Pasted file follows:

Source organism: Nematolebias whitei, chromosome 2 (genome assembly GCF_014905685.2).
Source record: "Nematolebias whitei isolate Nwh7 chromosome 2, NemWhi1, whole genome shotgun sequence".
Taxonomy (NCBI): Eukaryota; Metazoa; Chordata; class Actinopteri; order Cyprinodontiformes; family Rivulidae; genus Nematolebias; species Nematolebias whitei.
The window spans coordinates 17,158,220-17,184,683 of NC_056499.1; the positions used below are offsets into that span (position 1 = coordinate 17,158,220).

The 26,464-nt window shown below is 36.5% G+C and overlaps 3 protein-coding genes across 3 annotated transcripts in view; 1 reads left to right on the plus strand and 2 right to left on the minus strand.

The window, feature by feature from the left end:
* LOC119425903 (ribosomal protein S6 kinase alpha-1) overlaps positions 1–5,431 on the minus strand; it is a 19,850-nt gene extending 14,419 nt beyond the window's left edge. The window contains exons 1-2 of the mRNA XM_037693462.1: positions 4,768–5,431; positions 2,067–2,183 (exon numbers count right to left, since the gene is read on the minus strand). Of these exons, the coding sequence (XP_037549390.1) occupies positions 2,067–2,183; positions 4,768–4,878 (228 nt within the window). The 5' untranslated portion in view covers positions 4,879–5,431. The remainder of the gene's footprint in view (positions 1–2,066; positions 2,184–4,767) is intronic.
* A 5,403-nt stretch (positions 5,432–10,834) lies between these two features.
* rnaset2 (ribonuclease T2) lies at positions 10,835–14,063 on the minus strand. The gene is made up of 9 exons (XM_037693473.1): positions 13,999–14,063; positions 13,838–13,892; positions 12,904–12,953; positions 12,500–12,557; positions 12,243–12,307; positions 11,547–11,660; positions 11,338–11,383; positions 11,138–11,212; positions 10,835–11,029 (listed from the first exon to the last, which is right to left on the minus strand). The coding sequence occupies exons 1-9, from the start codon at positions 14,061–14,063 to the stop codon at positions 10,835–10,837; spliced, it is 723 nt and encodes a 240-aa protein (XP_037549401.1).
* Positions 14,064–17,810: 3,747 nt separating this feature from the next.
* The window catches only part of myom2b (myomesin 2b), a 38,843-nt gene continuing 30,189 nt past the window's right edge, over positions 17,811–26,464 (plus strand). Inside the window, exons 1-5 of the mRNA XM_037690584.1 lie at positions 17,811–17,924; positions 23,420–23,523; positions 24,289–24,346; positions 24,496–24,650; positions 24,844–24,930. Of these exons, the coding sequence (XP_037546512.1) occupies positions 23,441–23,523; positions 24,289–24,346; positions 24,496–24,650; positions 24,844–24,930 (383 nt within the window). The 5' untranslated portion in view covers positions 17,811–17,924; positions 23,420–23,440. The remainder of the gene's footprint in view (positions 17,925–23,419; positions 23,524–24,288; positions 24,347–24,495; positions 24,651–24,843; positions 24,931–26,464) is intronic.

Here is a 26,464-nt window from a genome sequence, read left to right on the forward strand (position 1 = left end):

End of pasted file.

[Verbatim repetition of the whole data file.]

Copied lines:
Source organism: Nematolebias whitei, chromosome 2 (genome assembly GCF_014905685.2).
Source record: "Nematolebias whitei isolate Nwh7 chromosome 2, NemWhi1, whole genome shotgun sequence".
Taxonomy (NCBI): Eukaryota; Metazoa; Chordata; class Actinopteri; order Cyprinodontiformes; family Rivulidae; genus Nematolebias; species Nematolebias whitei.
The window spans coordinates 17,158,220-17,184,683 of NC_056499.1; the positions used below are offsets into that span (position 1 = coordinate 17,158,220).

The 26,464-nt window shown below is 36.5% G+C and overlaps 3 protein-coding genes across 3 annotated transcripts in view; 1 reads left to right on the plus strand and 2 right to left on the minus strand.

The window, feature by feature from the left end:
* LOC119425903 (ribosomal protein S6 kinase alpha-1) overlaps positions 1–5,431 on the minus strand; it is a 19,850-nt gene extending 14,419 nt beyond the window's left edge. The window contains exons 1-2 of the mRNA XM_037693462.1: positions 4,768–5,431; positions 2,067–2,183 (exon numbers count right to left, since the gene is read on the minus strand). Of these exons, the coding sequence (XP_037549390.1) occupies positions 2,067–2,183; positions 4,768–4,878 (228 nt within the window). The 5' untranslated portion in view covers positions 4,879–5,431. The remainder of the gene's footprint in view (positions 1–2,066; positions 2,184–4,767) is intronic.
* A 5,403-nt stretch (positions 5,432–10,834) lies between these two features.
* rnaset2 (ribonuclease T2) lies at positions 10,835–14,063 on the minus strand. The gene is made up of 9 exons (XM_037693473.1): positions 13,999–14,063; positions 13,838–13,892; positions 12,904–12,953; positions 12,500–12,557; positions 12,243–12,307; positions 11,547–11,660; positions 11,338–11,383; positions 11,138–11,212; positions 10,835–11,029 (listed from the first exon to the last, which is right to left on the minus strand). The coding sequence occupies exons 1-9, from the start codon at positions 14,061–14,063 to the stop codon at positions 10,835–10,837; spliced, it is 723 nt and encodes a 240-aa protein (XP_037549401.1).
* Positions 14,064–17,810: 3,747 nt separating this feature from the next.
* The window catches only part of myom2b (myomesin 2b), a 38,843-nt gene continuing 30,189 nt past the window's right edge, over positions 17,811–26,464 (plus strand). Inside the window, exons 1-5 of the mRNA XM_037690584.1 lie at positions 17,811–17,924; positions 23,420–23,523; positions 24,289–24,346; positions 24,496–24,650; positions 24,844–24,930. Of these exons, the coding sequence (XP_037546512.1) occupies positions 23,441–23,523; positions 24,289–24,346; positions 24,496–24,650; positions 24,844–24,930 (383 nt within the window). The 5' untranslated portion in view covers positions 17,811–17,924; positions 23,420–23,440. The remainder of the gene's footprint in view (positions 17,925–23,419; positions 23,524–24,288; positions 24,347–24,495; positions 24,651–24,843; positions 24,931–26,464) is intronic.

Here is a 26,464-nt window from a genome sequence, read left to right on the forward strand (position 1 = left end):